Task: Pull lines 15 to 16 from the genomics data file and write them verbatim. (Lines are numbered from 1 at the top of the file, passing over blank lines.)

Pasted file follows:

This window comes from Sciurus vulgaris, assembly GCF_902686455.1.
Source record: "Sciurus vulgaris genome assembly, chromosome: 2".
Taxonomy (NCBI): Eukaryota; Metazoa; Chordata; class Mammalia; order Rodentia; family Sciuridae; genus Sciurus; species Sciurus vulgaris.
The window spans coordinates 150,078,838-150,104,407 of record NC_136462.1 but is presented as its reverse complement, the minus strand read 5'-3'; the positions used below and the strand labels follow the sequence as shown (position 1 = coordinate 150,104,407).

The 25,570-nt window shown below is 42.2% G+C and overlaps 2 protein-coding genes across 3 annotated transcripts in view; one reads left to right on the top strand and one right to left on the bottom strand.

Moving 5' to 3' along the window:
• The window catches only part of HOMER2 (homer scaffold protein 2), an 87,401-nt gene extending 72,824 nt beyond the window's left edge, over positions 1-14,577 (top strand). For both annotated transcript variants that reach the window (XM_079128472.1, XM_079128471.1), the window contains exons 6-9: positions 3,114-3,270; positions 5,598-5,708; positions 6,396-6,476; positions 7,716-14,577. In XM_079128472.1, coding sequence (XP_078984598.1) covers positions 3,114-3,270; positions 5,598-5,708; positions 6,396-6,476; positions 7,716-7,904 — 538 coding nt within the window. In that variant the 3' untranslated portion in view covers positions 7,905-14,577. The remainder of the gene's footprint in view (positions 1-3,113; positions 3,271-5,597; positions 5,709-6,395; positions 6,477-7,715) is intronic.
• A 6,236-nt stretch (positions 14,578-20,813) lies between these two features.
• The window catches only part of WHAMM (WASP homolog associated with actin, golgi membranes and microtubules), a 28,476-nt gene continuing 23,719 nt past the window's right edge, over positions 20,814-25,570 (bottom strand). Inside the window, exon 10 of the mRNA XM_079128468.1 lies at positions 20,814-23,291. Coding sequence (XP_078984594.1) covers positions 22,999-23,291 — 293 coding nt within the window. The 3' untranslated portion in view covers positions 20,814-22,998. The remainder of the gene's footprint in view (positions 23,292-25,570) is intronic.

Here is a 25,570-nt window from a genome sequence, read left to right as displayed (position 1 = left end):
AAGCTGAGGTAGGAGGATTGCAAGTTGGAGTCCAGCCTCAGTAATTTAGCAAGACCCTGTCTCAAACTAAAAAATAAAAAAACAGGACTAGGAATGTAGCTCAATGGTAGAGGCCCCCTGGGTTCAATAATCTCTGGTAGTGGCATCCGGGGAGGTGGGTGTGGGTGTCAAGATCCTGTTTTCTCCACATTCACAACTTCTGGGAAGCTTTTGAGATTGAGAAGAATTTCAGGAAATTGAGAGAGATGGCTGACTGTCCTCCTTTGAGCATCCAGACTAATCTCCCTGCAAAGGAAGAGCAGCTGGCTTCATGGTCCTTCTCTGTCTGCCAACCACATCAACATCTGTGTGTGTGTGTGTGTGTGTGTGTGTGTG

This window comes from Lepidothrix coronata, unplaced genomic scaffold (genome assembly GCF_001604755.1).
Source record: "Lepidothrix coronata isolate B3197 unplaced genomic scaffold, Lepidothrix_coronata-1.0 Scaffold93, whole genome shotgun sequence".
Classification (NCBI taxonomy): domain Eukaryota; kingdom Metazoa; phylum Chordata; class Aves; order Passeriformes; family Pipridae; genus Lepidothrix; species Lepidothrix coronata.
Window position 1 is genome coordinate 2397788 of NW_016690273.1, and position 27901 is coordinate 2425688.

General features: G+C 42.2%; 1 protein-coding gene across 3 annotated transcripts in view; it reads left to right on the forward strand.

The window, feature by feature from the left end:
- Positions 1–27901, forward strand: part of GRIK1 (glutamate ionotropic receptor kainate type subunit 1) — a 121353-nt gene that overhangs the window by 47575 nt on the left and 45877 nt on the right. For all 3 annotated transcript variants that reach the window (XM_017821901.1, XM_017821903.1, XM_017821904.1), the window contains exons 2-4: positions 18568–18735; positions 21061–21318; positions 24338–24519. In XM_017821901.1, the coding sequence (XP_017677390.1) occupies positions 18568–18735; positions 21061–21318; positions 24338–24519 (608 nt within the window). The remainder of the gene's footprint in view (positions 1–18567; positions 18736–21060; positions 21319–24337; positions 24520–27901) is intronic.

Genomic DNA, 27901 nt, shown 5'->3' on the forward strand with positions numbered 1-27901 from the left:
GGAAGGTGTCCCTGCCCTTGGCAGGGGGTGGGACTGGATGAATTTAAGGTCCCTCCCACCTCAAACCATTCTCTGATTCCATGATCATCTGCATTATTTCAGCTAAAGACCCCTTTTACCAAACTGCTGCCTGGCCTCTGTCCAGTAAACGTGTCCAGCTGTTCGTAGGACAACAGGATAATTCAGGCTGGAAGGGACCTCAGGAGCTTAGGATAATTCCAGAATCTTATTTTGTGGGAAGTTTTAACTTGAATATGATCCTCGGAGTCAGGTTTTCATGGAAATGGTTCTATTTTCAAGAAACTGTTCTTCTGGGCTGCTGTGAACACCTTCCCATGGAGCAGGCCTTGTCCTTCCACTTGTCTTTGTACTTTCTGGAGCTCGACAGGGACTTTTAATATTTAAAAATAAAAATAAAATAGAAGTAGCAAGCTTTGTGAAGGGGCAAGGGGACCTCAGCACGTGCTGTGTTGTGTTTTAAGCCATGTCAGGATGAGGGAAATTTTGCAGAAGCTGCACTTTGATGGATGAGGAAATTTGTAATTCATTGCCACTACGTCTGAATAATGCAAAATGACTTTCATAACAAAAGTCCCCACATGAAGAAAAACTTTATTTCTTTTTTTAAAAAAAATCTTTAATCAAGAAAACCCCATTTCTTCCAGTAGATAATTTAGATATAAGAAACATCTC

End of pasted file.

Window position 1 is genome coordinate 2397788 of NW_016690273.1, and position 27901 is coordinate 2425688.

General features: G+C 42.2%; 1 protein-coding gene across 3 annotated transcripts in view; it reads left to right on the forward strand.